Volumes of Irregular Objects Lab

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Volumes of Irregular Objects Lab
Volume is a measurement of the amount of space something occupies. Using the metric system, scientists
measure volumes in liters, kiloliters and milliliters and cubic centimeters.
We can also use graduated cylinders to measure the volume of some solids by placing the solid under water. An
example would be by placing a small rock into a graduated cylinder containing 2.0mL of water the water level
rises to 4.3ml. The volume of the rock must be 2.3mL (calculated by subtracting 4.3-2.0=2.3). This method is
only useful for objects that sink and don’t dissolve and is called liquid displacement.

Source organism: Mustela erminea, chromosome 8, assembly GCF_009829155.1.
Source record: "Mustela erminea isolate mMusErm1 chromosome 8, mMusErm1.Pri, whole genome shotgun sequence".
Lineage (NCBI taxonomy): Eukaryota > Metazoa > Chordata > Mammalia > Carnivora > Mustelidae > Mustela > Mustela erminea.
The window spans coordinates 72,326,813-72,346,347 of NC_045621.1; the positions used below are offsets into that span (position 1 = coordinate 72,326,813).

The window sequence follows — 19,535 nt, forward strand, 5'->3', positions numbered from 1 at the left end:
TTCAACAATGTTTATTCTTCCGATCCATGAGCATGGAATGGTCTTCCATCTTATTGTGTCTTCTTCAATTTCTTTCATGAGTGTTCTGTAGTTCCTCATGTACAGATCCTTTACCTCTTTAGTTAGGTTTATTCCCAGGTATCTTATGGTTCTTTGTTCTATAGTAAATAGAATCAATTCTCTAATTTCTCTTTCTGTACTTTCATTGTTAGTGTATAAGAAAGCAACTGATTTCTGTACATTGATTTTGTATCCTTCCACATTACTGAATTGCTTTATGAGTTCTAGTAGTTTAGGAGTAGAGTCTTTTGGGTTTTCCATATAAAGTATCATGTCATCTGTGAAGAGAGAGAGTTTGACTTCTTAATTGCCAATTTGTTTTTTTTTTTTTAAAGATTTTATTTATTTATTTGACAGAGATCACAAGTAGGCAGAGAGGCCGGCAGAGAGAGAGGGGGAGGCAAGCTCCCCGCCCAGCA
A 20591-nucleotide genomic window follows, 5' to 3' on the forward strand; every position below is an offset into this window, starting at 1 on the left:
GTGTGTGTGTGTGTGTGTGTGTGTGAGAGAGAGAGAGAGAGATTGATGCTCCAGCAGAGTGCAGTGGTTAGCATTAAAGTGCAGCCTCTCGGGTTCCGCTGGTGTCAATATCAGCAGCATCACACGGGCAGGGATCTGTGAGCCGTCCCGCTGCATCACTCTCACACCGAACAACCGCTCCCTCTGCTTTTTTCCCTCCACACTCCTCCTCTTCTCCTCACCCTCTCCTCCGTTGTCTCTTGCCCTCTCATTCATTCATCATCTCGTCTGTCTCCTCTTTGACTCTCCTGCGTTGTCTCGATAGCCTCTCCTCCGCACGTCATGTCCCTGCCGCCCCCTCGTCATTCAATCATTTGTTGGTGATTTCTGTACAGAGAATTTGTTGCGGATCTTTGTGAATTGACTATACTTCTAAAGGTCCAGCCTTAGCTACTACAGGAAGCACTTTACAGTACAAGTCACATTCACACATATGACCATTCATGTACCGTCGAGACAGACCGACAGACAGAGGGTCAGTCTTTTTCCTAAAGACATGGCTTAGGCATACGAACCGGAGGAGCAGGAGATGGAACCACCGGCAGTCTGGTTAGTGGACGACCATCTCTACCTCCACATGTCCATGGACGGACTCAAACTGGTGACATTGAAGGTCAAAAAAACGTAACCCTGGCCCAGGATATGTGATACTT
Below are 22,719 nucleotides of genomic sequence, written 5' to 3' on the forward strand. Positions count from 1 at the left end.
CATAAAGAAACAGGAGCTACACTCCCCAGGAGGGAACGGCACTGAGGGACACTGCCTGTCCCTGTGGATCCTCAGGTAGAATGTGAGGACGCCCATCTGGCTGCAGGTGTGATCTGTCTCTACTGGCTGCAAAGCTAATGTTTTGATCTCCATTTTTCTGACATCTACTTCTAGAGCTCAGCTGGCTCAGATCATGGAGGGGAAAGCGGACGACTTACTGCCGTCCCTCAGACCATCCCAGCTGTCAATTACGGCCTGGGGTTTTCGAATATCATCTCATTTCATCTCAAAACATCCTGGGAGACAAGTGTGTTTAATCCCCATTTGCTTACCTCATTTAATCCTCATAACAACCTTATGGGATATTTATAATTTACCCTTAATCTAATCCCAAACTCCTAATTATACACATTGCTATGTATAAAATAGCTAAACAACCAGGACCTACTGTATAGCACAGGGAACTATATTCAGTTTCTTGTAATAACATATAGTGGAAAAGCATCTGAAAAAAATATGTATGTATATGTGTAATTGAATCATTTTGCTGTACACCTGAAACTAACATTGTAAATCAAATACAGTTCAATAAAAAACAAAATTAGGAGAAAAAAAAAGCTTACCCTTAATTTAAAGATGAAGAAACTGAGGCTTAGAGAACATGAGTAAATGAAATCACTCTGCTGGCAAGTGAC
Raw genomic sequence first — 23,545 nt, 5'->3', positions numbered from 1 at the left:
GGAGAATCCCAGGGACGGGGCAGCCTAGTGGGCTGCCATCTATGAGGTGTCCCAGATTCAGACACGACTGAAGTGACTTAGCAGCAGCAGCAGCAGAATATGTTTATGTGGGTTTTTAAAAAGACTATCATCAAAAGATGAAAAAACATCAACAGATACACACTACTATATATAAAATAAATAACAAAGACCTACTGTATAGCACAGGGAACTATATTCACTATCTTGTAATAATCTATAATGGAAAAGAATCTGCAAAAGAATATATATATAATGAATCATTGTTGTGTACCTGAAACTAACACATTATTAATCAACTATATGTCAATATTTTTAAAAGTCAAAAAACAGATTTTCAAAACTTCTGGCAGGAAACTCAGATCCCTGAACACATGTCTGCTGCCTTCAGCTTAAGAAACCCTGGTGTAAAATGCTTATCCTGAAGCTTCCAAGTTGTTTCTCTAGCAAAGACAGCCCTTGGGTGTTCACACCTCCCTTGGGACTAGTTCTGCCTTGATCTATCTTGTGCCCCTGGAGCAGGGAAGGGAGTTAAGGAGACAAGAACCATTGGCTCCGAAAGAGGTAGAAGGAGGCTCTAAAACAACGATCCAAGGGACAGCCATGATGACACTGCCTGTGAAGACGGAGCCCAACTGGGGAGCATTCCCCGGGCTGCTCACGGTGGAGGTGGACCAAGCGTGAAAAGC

Lab Procedure
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Fill the graduated cylinder with enough water to cover the object you will be measuring.
Read the volume. Remember to make the estimate by reading in between the lines.
Record in your data table. Remember to record the units.
Tilt the cylinder and gently slide the object into the water. Do not let the water splash.
Record the volume of the water and object together.
Subtract to get the volume of the object.
Data Table
Object
Volume of Water
Volume of Water + Object
Volume of Object
Lab Wrap Up Questions
Define volume.
What units of measurement we will use for volume of solids in this class?
What units of measurement we will use for volume of liquids in this class?
What are some metric prefixes?
Why is volume measured to 2 decimal places more precise than rounded to a whole number?
How can you find the volume of a liquid?